The Emerging Field of Computational Anatomy

Michael Miller
Johns Hopkins University
Center for Imaging Science

Computational Anatomy (CA) is the mathematical study of anatomy

, an

orbit under groups of diffeomorphisms (i.e., smooth invertible mappings)


anatomical exemplars
The observable images are the output of medical imaging

devices. There are three components that CA examines: (i) constructions of the

anatomical submanifolds, (ii) comparison of the anatomical manifolds via
estimation of

the underlying diffeomorphisms

defining the shape or geometry of the anatomical

manifolds, and (iii) generation of probability laws of anatomical variation

on the


for inference and disease testing within the anatomical models. We review

recent advances principally in the area of metric comparison of anatomical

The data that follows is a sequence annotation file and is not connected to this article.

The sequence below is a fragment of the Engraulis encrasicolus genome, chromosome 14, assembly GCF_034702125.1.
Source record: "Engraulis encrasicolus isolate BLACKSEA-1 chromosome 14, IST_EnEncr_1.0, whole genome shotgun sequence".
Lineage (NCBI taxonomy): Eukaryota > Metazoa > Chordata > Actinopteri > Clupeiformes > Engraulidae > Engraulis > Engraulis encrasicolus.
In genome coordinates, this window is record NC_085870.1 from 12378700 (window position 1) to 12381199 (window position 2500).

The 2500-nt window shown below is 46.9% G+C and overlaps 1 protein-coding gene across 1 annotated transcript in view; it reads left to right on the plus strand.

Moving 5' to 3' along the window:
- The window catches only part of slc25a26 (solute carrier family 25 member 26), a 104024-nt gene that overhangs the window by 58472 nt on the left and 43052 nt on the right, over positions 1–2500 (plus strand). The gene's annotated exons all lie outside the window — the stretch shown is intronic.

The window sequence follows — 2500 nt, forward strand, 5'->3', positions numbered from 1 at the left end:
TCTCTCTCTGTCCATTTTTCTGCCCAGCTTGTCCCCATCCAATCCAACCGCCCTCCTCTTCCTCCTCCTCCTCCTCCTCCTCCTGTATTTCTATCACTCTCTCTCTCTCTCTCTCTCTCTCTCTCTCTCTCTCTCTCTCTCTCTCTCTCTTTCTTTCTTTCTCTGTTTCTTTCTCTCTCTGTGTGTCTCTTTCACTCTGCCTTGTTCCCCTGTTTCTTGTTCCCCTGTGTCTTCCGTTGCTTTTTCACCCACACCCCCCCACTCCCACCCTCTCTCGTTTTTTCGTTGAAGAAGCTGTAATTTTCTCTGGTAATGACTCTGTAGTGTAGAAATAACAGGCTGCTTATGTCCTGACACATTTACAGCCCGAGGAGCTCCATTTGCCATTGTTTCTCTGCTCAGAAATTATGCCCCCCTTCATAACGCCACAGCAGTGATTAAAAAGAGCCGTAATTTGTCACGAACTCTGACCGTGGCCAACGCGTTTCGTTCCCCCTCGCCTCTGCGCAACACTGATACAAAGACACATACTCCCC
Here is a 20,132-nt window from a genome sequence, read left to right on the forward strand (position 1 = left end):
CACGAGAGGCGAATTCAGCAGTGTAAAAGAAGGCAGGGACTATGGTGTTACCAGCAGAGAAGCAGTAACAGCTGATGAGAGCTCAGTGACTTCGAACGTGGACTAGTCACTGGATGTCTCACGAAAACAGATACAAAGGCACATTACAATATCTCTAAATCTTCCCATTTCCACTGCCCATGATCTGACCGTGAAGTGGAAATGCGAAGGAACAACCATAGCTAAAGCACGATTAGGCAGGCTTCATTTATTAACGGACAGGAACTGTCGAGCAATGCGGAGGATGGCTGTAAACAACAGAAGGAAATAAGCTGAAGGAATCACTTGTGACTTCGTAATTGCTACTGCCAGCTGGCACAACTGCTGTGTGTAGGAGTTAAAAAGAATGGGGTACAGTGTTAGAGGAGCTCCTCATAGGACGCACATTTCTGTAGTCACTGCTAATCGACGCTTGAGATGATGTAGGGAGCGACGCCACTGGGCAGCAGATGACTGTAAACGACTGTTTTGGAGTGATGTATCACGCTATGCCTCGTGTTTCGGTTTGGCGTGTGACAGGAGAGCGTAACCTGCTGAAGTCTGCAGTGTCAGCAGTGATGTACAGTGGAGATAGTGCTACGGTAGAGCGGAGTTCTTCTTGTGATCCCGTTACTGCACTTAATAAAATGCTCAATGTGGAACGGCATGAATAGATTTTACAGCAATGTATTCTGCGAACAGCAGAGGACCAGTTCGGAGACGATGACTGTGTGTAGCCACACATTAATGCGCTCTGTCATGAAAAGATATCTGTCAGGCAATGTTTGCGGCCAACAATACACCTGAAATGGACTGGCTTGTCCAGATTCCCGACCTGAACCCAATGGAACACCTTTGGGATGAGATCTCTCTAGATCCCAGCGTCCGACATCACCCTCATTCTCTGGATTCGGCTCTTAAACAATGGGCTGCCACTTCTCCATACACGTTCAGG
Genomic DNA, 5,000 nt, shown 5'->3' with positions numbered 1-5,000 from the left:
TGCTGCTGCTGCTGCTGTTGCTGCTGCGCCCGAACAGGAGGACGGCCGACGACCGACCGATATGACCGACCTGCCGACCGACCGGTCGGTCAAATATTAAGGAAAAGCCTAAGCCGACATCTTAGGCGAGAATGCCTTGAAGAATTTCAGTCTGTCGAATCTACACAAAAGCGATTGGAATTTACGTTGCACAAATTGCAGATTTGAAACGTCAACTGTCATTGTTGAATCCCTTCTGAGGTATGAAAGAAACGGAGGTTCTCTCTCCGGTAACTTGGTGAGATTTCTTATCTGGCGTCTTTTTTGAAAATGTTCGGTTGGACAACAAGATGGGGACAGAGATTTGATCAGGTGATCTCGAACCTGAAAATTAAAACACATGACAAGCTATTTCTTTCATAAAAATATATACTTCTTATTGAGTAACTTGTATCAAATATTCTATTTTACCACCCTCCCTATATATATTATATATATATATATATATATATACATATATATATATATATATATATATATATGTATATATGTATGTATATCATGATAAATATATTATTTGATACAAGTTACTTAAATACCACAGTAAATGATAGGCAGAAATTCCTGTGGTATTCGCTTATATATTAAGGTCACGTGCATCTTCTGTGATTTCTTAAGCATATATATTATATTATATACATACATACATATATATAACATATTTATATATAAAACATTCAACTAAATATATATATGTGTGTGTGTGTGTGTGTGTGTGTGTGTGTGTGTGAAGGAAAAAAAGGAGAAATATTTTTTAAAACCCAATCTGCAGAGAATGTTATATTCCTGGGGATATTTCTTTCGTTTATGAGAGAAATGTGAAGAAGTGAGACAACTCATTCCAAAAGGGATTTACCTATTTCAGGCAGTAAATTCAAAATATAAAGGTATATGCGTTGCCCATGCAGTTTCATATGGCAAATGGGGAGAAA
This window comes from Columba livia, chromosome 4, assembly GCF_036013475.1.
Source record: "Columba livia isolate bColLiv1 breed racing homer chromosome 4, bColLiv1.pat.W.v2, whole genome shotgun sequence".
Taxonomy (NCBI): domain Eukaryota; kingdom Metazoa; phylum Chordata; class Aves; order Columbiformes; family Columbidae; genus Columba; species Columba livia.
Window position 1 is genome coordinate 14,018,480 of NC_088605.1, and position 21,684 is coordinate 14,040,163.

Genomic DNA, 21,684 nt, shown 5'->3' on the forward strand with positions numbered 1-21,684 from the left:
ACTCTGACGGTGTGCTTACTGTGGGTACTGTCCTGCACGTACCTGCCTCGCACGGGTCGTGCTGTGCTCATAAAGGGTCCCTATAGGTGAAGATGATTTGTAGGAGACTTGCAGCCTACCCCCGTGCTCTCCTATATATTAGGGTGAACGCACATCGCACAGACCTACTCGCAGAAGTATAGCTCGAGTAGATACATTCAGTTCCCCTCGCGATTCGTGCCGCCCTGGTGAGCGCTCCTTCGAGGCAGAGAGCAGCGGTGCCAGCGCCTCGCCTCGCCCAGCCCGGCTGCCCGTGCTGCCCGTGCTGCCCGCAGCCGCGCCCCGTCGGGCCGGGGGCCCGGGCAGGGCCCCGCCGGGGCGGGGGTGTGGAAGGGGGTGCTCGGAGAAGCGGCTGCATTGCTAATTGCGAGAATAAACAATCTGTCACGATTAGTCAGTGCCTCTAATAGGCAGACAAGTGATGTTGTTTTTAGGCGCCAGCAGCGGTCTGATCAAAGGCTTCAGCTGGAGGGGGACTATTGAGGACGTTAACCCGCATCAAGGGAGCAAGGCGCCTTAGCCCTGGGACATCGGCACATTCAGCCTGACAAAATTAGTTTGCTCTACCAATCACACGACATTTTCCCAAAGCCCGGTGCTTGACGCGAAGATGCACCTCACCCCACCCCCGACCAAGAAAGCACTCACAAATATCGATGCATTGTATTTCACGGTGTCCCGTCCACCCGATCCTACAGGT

The Euler equations are reviewed for the static metric matching problem as well
as the

growth problem. Recent results on the normal equations of motion for the

are described, summarizing the relationship between the conservation of momentum

law, geodesic shooting based on the initial vector field at the identity and
growth and

photometric variation representation.

Growth of the murine hippocampal surface measured using Large

Diffeomorphic Metric Mapping (LDDMM) methods. Surface displacements are color

coded and the direction of growth visualized by 3D glyphs. Although these

contain not only the effects of growth, but the effects of landmark placement

as well, it suggests that the hippocampal growth is not spatially uniform. In
the ventral

part of the hippocampus there is greater tissue displacement during development
than in

the dorsal part.

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